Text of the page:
About 2,500 boys and girls have been circumcised in Kuria West and East districts since the beginning of the month.
About 2,000 boys and 500 girls, some as young as nine years old, were initiated during the first two weeks of the month-long traditional rite of passage.
Parents and guardians have been playing hide-and-seek with the provincial administration and police after the government declared circumcision of girls illegal.
At least eight parents were being sought yesterday after they forced their daughters to face the knife.
Leaders and government officials led by area MP Wilfred Machage have vehemently opposed the circumcision of girls, commonly referred to as Female Genital Mutilation, and have vowed to bring the perpetrators to book.
The leaders say the tradition had retarded socio-economic development in the region.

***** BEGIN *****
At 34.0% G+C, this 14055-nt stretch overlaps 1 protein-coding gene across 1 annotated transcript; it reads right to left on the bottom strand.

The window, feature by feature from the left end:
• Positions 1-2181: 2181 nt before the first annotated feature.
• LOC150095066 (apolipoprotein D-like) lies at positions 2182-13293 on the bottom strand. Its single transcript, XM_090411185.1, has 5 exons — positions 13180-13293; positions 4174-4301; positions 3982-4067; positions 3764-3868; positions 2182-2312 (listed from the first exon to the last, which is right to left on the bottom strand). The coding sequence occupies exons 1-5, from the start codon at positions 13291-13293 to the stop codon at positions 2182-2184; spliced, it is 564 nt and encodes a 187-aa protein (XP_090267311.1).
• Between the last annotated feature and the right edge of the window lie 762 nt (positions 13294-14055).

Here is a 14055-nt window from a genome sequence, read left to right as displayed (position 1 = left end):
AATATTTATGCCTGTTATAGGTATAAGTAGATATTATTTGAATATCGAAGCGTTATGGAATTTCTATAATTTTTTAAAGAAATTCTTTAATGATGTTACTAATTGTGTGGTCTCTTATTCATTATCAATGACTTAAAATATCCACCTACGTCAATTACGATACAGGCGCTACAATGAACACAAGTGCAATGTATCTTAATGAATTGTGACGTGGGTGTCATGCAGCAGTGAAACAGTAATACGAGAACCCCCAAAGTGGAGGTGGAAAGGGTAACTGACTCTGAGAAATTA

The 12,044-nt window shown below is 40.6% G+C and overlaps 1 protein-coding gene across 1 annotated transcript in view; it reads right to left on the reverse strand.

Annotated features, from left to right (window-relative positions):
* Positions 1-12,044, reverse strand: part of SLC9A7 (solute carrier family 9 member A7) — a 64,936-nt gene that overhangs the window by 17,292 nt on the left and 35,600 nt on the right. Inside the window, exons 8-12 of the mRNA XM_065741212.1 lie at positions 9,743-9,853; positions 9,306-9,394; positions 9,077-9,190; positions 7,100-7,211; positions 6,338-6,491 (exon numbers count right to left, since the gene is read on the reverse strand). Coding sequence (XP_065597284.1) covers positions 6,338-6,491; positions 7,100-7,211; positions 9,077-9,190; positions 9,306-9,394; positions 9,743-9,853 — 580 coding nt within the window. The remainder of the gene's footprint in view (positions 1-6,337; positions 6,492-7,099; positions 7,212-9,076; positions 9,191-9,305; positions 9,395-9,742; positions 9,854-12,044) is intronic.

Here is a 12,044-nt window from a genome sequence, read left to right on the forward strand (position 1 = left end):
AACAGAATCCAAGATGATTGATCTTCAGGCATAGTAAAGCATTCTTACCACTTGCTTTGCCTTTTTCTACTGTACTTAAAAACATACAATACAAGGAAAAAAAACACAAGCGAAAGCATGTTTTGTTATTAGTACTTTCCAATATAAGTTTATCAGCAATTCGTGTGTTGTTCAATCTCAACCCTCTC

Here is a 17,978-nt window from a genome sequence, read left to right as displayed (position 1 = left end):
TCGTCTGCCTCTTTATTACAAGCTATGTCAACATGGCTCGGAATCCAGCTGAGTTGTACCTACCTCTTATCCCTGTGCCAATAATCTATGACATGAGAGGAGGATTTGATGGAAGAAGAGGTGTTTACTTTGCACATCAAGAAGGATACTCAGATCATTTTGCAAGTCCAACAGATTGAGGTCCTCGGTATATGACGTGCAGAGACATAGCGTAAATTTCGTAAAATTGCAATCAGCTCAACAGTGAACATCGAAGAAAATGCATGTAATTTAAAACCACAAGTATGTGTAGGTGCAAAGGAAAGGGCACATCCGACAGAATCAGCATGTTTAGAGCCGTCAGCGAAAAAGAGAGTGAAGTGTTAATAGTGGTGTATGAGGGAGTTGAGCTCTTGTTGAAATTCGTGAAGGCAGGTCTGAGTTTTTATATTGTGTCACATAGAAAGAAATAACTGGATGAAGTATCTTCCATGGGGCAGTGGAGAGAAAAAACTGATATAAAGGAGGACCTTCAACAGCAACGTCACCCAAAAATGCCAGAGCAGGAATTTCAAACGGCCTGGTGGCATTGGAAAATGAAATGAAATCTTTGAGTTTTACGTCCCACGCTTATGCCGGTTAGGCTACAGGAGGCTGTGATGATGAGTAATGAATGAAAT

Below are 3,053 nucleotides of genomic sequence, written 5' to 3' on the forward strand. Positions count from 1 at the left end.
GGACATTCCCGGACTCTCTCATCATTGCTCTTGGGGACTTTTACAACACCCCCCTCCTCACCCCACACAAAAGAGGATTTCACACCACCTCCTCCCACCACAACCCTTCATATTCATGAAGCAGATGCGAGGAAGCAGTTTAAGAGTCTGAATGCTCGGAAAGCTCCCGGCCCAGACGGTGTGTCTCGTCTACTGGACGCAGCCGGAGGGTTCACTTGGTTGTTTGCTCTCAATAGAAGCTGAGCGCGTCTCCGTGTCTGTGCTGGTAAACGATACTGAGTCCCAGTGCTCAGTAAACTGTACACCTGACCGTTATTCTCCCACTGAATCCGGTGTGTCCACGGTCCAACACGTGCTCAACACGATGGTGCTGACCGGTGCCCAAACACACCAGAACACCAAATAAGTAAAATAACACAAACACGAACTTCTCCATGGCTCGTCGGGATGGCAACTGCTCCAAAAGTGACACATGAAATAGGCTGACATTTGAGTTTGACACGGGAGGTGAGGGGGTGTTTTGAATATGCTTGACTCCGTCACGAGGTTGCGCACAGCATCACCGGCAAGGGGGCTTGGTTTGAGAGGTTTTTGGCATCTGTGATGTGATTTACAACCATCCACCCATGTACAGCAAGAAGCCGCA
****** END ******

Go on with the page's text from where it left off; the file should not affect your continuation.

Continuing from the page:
More than 400 girls have sought refuge at two rescue camps set up by the government in collaboration with non-governmental organisations and community and faith-based organisations to shelter girls threatened with forced circumcision.
But there are fears that the efforts to save girls from the cut could be fruitless because in previous years, almost three quarters of the girls who underwent alternative rite of passage training in such rescue camps were forced by parents or guardians to undergo circumcision on returning home.
Although the Children’s Act outlaws circumcision of girls below 18 years of age, parents from this community have continued to indiscriminately mutilate their young daughters with impunity.
For the past two weeks, circumcisers have been doing a roaring business, charging up to Sh500 per initiate.
NGOs including Action Aid Kenya, Adventist Development Relief Agency (Adra) and World Vision are sponsoring the alternative rite of passage training at the two rescue camps at Komotobo and St Teresa’s primary boarding school at a cost of more than Sh3 million.
Adra programme coordinator Mr Robert Onsando said female circumcision would take time to be eradicated because it was part of the community’s culture.